The blacksmiths glanced only casually and indifferently at the intruder with a long beard, dirty, ragged and with a bunch of rattraps dangling on his chest. The peddler asked for permission to stay. The master blacksmith nodded a haughty consent without saying a word. Just then the ironmaster who owned the Ramsjo iron mill came into the forge on one of his nightly rounds of inspection.

The ironmaster saw that a person in dirty torn clothes had moved so close to the furnace that steam was rising from his wet rags. He walked close up to him, looked him over very carefully. Then he tore off his hat, which had a wide flexible brim, to get a better view of his face. He called him ‘Nils Olof’ and wondered how he looked.

The man with the rattraps had never before seen the ironmaster at Ramsjo and did not even know what his name was. He thought that the ironmaster might perhaps throw his old acquaintance a couple of kronor. So he did not tell him that he was mistaken. The ironmaster observed that he should not have resigned from the regiment. Then he asked the stranger to come home with him. The tramp did not agree. He thought of the thirty kronor. Going up to the manor house would be like throwing himself into the lion’s den.

The ironmaster assumed that he felt embarrassed because of his miserable clothing. He said that his wife, Elizabeth was dead, his boys were abroad and only his oldest daughter was with him. He invited the stranger to spend Christmas with them. The stranger said “no” thrice. The ironmaster told Stjernstrom, the blacksmith that Captain von Stahle preferred to stay with him that night. He laughed to himself and went away.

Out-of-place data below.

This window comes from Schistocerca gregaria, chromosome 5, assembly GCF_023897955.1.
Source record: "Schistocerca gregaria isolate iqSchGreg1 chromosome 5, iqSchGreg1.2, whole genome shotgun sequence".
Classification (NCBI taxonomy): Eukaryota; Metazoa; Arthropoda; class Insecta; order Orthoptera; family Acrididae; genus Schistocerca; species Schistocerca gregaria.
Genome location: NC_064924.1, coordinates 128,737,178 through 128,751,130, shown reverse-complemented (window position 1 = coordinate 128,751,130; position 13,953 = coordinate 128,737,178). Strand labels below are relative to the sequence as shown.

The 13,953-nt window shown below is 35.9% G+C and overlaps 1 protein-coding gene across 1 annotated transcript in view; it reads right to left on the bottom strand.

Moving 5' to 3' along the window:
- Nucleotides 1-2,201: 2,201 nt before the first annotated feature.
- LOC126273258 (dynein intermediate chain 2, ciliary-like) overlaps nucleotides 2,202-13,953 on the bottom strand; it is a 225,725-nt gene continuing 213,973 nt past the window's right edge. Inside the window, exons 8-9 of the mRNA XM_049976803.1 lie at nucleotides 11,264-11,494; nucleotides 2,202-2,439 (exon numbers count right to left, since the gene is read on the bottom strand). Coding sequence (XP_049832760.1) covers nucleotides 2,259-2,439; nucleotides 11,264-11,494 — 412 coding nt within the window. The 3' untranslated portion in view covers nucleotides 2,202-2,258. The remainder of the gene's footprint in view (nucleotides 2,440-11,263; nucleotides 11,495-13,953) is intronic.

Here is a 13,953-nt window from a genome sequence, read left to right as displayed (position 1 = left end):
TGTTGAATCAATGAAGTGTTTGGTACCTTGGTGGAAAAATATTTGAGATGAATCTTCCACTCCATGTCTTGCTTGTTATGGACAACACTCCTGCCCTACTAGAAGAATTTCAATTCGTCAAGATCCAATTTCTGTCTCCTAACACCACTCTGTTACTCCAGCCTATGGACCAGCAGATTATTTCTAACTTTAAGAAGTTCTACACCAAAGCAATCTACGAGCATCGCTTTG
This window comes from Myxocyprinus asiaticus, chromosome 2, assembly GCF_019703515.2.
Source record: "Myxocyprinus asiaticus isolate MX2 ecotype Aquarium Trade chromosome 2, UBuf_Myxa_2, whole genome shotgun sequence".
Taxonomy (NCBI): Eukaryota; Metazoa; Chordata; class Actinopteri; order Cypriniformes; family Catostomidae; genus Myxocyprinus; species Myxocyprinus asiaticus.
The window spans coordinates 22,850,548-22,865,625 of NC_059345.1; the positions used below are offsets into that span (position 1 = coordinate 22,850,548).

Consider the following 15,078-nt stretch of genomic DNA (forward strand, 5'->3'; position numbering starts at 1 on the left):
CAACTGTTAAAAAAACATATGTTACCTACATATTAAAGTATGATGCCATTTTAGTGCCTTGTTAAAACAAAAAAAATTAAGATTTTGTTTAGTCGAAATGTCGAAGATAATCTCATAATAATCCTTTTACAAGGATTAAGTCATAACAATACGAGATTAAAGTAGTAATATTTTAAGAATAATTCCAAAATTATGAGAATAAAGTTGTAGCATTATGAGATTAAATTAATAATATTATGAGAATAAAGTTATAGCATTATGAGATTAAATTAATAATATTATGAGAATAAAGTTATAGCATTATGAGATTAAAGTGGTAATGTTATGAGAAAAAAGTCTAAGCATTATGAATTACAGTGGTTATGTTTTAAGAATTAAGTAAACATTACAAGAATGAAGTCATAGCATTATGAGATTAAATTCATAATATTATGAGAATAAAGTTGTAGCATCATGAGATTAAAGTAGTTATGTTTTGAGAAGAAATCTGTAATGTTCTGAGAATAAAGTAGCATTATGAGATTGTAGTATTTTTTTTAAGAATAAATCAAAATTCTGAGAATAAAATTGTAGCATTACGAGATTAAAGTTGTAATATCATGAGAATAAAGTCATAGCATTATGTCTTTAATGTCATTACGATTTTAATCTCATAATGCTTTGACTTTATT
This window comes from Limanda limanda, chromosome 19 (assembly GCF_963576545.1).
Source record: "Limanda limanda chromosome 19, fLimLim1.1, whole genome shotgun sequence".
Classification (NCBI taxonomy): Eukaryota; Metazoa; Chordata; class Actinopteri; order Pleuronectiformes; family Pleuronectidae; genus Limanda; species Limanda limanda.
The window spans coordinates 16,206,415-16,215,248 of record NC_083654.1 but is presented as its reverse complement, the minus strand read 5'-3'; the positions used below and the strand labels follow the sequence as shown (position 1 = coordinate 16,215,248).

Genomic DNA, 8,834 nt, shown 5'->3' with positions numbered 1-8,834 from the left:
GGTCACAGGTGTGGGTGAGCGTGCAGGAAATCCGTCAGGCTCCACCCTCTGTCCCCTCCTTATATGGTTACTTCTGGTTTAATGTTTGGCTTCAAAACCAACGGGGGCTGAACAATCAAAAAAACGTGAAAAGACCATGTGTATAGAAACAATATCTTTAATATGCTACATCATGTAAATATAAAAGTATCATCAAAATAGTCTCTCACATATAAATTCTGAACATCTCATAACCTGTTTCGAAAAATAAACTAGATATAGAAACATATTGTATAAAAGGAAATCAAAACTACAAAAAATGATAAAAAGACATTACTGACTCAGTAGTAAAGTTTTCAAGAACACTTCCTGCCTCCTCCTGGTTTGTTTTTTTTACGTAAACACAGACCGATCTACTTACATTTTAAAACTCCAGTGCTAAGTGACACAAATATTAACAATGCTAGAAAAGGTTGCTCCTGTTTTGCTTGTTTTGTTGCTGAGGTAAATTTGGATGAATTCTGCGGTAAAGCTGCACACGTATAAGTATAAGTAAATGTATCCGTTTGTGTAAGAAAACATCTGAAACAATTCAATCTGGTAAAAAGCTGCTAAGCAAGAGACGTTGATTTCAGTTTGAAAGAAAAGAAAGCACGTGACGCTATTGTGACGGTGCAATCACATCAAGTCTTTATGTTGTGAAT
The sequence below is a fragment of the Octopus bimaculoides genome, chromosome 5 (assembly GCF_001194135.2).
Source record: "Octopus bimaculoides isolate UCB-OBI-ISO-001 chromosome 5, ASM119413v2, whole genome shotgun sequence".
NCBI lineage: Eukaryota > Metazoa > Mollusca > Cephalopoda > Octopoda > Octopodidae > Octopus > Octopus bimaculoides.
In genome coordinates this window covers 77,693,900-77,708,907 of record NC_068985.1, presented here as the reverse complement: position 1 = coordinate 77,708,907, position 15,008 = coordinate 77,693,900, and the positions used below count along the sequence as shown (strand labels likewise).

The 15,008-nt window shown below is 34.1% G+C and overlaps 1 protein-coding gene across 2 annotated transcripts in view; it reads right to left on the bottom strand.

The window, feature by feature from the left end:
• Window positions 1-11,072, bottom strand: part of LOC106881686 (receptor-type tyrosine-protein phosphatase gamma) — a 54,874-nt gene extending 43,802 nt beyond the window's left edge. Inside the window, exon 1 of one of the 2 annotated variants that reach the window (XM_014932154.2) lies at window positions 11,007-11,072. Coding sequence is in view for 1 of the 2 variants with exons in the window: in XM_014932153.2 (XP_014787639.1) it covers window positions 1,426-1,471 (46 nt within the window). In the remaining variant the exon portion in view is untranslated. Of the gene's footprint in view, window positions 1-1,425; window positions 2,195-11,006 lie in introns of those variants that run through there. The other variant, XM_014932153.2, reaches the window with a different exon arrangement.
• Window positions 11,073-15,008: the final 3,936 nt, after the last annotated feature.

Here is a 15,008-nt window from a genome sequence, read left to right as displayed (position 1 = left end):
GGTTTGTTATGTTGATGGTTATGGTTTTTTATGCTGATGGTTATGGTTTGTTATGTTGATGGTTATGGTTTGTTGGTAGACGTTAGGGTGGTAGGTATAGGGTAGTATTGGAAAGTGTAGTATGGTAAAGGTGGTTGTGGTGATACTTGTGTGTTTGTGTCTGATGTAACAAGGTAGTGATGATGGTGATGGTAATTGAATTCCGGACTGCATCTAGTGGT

Half an hour later, the sound of carriage wheels was heard outside the forge. The ironmaster’s daughter came there, followed by a valet, carrying a big fur coat. She introduced herself as Edla Willmansson. She noticed that the man was afraid. She thought that either he had stolen something or else he had escaped from jail. She, however assured him that he would be allowed to leave them just as freely as he had come. She addressed him as captain and requested him to stay with them over Christmas Eve. She said this in such a friendly manner that the rattrap peddler agreed to go with her. The fur coat was thrown over his rags and he followed the young lady to the carriage. On the way the peddler thought why he had taken that fellow’s money. He was sitting in the trap and would never get out of it.

The next day was Christmas Eve. The ironmaster came into the dining room for breakfast. He thought of his old regimental comrade whom he had met so unexpectedly. He felt satisfied and talked of feeding him well and giving him some honourable job. His daughter remarked that last night she did not notice anything about him to show that he had once been an educated man. The ironmaster asked her to have patience and let him get clean and dressed up. Then she would see something different. The tramp manners would fall away from him with the tramp clothes.

Just then the stranger entered in a good-looking suit of clothes, a white shirt with a starched collar and whole shoes. Although he was well groomed, the ironmaster did not seem pleased. He realised that he had made a mistake last night. Now in broad daylight, it was impossible to mistake him for an old acquaintance. The stranger made no attempt to dissemble. He explained that it was not his fault. He had never pretended to be anything but a poor trader. He had requested the Ironmaster to let him stay in the forge. He was ready to put on his rags and go away.